From the winner of the Nobel Prize for work that stands as "a monument to suffering and courage in our time" (Swedish Academy).
Before the United States' invasion, a million Soviet troops fought a devastating war in Afghanistan that claimed 50,000 casualties—and the youth and humanity of many tens of thousands more. The Soviet Union talked about a "peacekeeping" mission, while the dead were shipped back in zinc-lined coffins. In this new translation, Zinky Boys weaves together the candid and affecting testimony of the officers and grunts, doctors and nurses, mothers, sons, and daughters who describe the war and its lasting effects. A "masterpiece of reportage" (Timothy Snyder, New York Review of Books) emerges of harrowing and unforgettable insight into war.
About the Author
Svetlana Alexievich, awarded the Nobel Prize in Literature, is a journalist and author. She lives in Minsk, Belarus.
Alexievich serves no ideology, only an ideal: to listen closely enough to the ordinary voices of her time to orchestrate them into extraordinary books. — Philip Gourevitch - New Yorker
What Alexievich is doing is giving voice to the voiceless, exposing not only stories we wouldn't otherwise hear but individuals as well. — David Ulin - Los Angeles Times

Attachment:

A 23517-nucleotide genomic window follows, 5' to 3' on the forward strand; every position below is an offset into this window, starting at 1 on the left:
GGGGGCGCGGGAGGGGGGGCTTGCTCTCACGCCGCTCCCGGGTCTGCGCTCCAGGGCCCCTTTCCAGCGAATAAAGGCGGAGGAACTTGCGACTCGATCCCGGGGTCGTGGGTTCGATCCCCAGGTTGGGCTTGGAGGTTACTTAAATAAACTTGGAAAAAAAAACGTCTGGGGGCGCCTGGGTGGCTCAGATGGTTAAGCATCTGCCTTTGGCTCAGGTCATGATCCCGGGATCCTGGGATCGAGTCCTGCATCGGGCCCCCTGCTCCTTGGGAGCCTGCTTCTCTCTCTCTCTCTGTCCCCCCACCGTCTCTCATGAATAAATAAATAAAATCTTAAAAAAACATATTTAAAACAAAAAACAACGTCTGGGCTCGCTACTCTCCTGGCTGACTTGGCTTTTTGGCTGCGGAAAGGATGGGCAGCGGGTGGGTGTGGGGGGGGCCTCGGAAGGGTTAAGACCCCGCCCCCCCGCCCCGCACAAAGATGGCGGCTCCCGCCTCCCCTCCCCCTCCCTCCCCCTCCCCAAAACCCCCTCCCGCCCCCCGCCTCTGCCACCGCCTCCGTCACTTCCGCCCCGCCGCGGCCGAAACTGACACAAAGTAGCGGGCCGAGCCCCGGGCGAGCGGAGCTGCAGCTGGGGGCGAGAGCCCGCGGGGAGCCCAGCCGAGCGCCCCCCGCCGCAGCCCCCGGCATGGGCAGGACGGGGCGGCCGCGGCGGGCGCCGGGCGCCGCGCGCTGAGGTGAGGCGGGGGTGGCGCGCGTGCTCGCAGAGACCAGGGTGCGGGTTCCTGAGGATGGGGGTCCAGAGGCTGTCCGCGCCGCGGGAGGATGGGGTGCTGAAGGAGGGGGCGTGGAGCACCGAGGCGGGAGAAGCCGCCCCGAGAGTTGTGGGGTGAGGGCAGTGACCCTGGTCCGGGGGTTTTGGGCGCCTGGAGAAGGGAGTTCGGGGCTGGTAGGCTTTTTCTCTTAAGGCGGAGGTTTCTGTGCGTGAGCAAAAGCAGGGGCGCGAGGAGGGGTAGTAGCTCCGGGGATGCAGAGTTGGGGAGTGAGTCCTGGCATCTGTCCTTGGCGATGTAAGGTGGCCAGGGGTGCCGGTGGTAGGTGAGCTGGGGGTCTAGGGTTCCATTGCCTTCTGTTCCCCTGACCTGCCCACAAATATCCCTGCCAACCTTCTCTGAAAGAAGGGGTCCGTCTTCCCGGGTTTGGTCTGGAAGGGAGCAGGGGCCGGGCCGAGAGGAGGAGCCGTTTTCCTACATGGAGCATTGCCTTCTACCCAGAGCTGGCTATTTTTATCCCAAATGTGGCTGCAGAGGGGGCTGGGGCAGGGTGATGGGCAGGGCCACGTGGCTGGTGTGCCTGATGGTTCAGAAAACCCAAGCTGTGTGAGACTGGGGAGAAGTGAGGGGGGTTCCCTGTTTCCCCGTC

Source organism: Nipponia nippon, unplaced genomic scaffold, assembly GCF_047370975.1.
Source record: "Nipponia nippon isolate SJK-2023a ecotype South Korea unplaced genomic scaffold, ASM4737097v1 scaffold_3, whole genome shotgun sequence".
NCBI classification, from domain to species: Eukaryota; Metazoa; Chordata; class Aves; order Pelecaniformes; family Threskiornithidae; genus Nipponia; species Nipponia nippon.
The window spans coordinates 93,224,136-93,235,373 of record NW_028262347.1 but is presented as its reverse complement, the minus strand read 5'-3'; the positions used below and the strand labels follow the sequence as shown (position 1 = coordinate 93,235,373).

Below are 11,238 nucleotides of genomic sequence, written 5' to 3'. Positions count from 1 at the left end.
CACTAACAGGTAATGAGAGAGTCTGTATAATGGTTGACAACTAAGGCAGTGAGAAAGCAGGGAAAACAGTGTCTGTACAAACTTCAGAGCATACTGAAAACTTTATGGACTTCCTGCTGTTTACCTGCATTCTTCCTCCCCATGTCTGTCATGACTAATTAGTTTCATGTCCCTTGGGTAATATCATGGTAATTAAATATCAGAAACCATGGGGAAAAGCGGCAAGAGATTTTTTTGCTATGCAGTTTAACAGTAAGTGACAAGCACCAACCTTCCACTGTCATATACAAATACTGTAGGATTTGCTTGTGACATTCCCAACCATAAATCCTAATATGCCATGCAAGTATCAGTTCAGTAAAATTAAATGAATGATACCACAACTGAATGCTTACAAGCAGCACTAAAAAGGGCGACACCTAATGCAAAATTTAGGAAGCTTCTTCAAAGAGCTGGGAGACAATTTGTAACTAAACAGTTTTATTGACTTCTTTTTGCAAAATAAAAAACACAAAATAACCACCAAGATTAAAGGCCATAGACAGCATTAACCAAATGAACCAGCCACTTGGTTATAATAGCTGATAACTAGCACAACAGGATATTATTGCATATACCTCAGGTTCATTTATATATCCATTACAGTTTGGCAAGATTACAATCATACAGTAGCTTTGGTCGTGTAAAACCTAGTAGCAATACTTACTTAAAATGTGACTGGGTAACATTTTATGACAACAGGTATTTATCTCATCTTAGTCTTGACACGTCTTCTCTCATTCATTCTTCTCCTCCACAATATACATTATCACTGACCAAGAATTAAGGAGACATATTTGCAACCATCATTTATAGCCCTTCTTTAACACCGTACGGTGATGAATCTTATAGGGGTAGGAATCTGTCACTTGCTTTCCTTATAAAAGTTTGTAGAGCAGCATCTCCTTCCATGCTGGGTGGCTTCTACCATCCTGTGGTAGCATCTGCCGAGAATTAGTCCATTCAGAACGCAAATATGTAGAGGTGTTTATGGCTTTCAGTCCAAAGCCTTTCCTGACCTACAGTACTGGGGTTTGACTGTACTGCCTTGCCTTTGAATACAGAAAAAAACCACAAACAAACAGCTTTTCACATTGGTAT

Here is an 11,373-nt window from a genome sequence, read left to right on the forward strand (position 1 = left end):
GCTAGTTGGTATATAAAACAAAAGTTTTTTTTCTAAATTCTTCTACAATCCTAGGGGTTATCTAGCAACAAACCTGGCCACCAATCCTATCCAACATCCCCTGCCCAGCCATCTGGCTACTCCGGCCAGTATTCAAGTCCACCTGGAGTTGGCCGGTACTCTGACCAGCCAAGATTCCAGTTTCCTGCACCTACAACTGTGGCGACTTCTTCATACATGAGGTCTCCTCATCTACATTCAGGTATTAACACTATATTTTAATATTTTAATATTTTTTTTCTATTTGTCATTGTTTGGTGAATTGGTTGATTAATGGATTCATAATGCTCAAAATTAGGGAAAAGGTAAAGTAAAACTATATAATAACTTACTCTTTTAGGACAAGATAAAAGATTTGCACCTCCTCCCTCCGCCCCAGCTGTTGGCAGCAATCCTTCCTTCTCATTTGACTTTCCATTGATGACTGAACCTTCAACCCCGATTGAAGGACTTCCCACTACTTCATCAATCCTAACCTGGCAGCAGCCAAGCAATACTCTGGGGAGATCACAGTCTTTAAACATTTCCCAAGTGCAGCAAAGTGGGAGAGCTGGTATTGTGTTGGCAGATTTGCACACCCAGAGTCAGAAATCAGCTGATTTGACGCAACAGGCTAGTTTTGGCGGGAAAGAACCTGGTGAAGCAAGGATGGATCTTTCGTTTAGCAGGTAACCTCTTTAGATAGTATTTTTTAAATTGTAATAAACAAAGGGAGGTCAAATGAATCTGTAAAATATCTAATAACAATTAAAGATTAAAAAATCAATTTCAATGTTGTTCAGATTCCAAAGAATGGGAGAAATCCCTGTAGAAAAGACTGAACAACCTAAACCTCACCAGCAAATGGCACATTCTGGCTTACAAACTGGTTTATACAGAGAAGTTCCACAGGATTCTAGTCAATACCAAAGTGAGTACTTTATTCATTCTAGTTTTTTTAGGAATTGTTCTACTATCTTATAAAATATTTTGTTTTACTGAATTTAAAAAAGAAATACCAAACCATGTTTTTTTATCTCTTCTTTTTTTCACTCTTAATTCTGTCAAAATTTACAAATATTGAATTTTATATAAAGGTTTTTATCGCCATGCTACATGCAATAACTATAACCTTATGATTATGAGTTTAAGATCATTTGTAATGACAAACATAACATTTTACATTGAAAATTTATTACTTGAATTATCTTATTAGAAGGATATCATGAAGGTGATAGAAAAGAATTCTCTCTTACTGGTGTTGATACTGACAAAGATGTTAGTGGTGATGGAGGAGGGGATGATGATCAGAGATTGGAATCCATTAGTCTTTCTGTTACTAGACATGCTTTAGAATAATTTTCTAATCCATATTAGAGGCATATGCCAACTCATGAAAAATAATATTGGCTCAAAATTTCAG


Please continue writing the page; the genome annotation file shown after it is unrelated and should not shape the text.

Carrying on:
A masterpiece of reportage, probably her best book. — Timothy Snyder - New York Review of Books
Superbly translated…Alexievich’s choice of truth as hero is the right one for the age of Putin and Trump. — Giles Whittell - Times (UK)
Alexievich is like a doctor probing the scar tissue of a traumatised nation. — Guy Chazan - Financial Times
Alexievich put in thousands of hours with her tape recorder across the lands of the former Soviet Union, collecting and collating stories from ordinary people. She wove those tales into elegant books of…power and insight — Shaun Walker - Guardian
Shattering and addictive…This is a polyphonic tour de force that shines a light on war, the plight of heroes, and why post-Soviet Russia is as it is. — Kapka Kassabova - Herald Scotland
Alexievich’s ‘documentary novels’ are crafted and edited with a reporter’s cool eye for detail and a poet’s ear for the intricate rhythms of human speech. Reading them is like eavesdropping on a confessional. This is history at its rawest and most uncomfortably intimate. — Andrew Dickson - Evening Standard
For the past 30 or 40 years [Alexievich has] been busy mapping the Soviet and post-Soviet individual, but [her work is] not really about a history of events. It’s a history of emotions—what she’s offering us is really an emotional world…a history of the soul. — Sara Danius, Permanent Secretary of the Swedish Academy